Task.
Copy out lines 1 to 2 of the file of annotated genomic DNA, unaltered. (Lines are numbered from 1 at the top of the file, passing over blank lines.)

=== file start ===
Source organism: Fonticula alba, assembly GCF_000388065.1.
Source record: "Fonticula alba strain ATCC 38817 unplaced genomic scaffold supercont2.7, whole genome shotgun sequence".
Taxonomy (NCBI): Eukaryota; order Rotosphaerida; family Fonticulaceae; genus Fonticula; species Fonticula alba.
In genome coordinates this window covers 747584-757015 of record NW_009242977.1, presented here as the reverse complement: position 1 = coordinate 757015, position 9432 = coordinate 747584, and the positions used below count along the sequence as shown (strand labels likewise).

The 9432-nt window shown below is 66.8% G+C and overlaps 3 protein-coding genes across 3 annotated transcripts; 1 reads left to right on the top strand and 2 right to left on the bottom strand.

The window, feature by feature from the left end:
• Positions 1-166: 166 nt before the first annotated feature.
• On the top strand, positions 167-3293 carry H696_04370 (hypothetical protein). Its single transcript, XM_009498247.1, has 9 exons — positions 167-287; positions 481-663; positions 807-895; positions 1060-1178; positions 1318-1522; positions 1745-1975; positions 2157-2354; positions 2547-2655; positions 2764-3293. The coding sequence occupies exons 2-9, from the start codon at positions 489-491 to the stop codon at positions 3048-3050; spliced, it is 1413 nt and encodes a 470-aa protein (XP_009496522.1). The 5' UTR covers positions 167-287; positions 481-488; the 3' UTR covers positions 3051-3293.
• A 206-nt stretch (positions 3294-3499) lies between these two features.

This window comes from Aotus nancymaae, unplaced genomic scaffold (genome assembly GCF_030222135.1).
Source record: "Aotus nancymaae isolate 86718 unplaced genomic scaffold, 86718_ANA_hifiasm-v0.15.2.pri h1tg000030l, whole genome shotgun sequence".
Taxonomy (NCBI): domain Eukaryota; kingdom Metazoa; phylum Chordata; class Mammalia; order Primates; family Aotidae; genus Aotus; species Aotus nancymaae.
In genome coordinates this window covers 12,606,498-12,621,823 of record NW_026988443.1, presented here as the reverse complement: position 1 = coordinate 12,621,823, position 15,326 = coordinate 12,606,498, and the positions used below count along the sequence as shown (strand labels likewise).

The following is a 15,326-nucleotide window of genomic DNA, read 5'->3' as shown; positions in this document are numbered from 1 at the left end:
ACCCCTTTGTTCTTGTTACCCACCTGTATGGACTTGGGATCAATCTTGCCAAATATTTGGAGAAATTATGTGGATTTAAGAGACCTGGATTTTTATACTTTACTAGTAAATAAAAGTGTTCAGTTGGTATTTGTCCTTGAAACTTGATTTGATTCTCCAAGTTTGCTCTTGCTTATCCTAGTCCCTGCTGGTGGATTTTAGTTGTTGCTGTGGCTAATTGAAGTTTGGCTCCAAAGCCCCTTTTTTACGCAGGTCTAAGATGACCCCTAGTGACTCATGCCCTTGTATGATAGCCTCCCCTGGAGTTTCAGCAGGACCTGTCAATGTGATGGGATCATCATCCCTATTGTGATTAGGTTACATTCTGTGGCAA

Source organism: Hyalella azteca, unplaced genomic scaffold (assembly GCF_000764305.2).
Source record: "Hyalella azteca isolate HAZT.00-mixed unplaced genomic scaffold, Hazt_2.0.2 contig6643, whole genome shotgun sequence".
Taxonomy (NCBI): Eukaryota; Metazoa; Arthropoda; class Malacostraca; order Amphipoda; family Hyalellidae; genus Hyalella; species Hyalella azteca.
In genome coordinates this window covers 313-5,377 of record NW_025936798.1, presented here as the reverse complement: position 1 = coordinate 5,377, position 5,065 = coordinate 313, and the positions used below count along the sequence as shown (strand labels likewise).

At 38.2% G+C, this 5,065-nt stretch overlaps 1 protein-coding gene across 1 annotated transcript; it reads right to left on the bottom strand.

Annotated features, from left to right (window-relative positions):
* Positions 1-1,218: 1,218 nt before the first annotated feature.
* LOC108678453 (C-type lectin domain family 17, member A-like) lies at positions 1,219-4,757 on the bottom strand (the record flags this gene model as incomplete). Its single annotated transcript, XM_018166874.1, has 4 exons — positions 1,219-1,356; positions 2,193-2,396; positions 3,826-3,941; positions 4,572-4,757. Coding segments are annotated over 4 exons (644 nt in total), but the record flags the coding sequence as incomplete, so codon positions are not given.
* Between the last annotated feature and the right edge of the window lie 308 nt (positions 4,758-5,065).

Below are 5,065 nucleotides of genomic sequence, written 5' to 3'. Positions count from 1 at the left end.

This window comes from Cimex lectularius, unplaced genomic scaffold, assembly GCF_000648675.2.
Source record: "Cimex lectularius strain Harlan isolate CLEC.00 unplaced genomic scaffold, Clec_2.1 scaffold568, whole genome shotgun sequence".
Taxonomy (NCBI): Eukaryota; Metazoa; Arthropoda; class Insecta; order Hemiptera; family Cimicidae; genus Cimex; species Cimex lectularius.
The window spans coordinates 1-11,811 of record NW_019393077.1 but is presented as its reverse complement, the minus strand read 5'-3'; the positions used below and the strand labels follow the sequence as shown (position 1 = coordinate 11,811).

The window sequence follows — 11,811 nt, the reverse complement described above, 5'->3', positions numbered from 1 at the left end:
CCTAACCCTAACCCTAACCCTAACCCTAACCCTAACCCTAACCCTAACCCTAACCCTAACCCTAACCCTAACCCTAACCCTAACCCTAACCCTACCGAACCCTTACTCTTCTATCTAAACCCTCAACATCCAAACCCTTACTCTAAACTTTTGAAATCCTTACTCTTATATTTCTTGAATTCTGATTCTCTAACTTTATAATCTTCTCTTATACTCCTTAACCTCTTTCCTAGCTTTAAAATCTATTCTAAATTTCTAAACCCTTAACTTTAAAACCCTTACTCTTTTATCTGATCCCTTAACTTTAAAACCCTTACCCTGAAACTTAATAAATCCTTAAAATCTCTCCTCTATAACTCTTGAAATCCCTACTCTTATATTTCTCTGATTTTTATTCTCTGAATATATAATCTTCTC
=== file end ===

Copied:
Source organism: Fonticula alba, assembly GCF_000388065.1.
Source record: "Fonticula alba strain ATCC 38817 unplaced genomic scaffold supercont2.7, whole genome shotgun sequence".